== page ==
Estradiol levels in the blood can range considerably across the cycle. What’s “normal” can vary based on the lab you go to, where you live, your ancestry, and the testing technique. So you should always interpret your lab results with this in mind, but you can use these reference points below.
Early follicular phase: 20-150 pg/mL (73-551 pmol/L)
Midcycle peak: 40-350 pg/mL (551-2753 pmol/L)
Luteal phase: 30-450 pg/mL (110-1652 pmol/L) (18)
People under 15 years old and people who are postmenopausal generally have lower levels (18).
Estrogen levels can differ dramatically from cycle to cycle, but also be very different from person to person (17,19).
Estrogen levels during pregnancy
Hormone production is really high during pregnancy. Estradiol skyrockets, along with other hormones like progesterone, testosterone, and prolactin (20). These hormones, plus many more, work together to support the development of a baby.
First trimester estradiol: 188–2497 pg/mL
Second trimester estradiol: 1278–7192 pg/mL
Third trimester estradiol: 3460–6137 pg/mL (20)
Perimenopause and menopause estrogen levels
After menopause, estrogen levels drop dramatically, as there are few follicles in your ovaries. Additionally, these follicles are no longer growing and producing the estradiol spikes that occur during the menstrual cycle (6). The laboratory estradiol levels of postmenopausal women are generally less than 20 pg/mL (73 pmol/L) (18).
During perimenopause, people may notice that their body changes in response to these lower levels of estrogen.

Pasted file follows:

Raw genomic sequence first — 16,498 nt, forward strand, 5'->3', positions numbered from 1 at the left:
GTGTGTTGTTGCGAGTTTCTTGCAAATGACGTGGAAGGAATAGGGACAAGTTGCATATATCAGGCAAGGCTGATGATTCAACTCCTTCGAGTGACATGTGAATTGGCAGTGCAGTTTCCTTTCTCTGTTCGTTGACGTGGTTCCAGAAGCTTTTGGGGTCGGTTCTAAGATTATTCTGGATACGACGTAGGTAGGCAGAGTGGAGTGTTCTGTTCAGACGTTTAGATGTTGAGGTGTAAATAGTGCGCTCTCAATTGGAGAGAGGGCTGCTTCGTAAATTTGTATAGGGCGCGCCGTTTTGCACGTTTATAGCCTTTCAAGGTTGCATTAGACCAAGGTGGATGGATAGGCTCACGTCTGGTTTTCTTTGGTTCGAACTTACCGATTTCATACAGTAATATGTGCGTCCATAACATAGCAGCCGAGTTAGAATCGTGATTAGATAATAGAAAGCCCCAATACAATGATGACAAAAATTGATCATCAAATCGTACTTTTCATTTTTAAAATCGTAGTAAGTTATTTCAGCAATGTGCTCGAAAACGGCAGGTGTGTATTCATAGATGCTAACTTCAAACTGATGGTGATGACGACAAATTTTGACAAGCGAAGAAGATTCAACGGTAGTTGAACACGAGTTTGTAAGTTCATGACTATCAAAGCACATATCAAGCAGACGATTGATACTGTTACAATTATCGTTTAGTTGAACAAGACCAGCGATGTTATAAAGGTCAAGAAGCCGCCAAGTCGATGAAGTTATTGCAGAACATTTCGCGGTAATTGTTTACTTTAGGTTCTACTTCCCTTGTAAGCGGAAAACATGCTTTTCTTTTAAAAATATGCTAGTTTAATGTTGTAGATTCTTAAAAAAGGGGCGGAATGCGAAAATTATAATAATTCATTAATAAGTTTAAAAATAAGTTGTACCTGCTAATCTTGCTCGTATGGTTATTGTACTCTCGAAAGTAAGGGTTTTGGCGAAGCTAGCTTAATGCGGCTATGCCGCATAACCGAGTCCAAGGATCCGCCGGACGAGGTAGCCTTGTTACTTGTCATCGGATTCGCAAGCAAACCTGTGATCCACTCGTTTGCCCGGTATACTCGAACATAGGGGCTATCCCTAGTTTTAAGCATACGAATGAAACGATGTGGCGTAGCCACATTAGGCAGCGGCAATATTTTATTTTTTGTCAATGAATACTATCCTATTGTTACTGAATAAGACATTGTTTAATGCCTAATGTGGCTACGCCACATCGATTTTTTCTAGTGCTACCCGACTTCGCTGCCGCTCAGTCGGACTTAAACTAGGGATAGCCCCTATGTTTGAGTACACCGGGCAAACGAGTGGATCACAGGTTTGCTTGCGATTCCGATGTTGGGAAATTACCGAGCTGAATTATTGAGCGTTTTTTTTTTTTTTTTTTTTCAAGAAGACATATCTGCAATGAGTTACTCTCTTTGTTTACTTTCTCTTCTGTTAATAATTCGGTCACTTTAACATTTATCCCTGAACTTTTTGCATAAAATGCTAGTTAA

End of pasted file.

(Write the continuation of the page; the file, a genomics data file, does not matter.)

Symptoms of low estrogen during perimenopause and menopause
Vaginal dryness (known as atrophic vaginitis or vulvovaginal atrophy) is common. Without enough estrogen, the walls of the vagina are not able to maintain their thickness and are no longer as moist (21).
Hot flashes are associated with decreasing levels of estrogen, and can be treated using estrogen therapy (22). Phytoestrogens, or estrogens from food, may be moderately beneficial, but more research is needed (23).
Osteoporosis is a risk for post-menopausal people as estrogen levels decrease (24).
How do I know if my estrogen levels are normal?
There are many physical symptoms that can give you a clue to whether your hormone levels are within normal ranges. A lack of “normal” development during puberty, an irregular menstrual cycle, or difficulty becoming pregnant can all indicate a potential underlying hormonal problem.
Estrogen levels (along with all the other sex hormones) fluctuate and change a lot throughout the cycle and throughout life—for most people, these changes are normal and part of aging. Perimenopause in particular can be a wild hormonal ride for some people, filled with unexpected symptoms at inconvenient times (like hot flashes, insomnia, unexpected periods). Some people choose to use hormonal therapy to help control these symptoms (24).
You may have heard about “estrogen excess” or “estrogen dominance” and how these conditions may affect the cycle. Some healthcare practitioners, bloggers, and companies have written about this topic.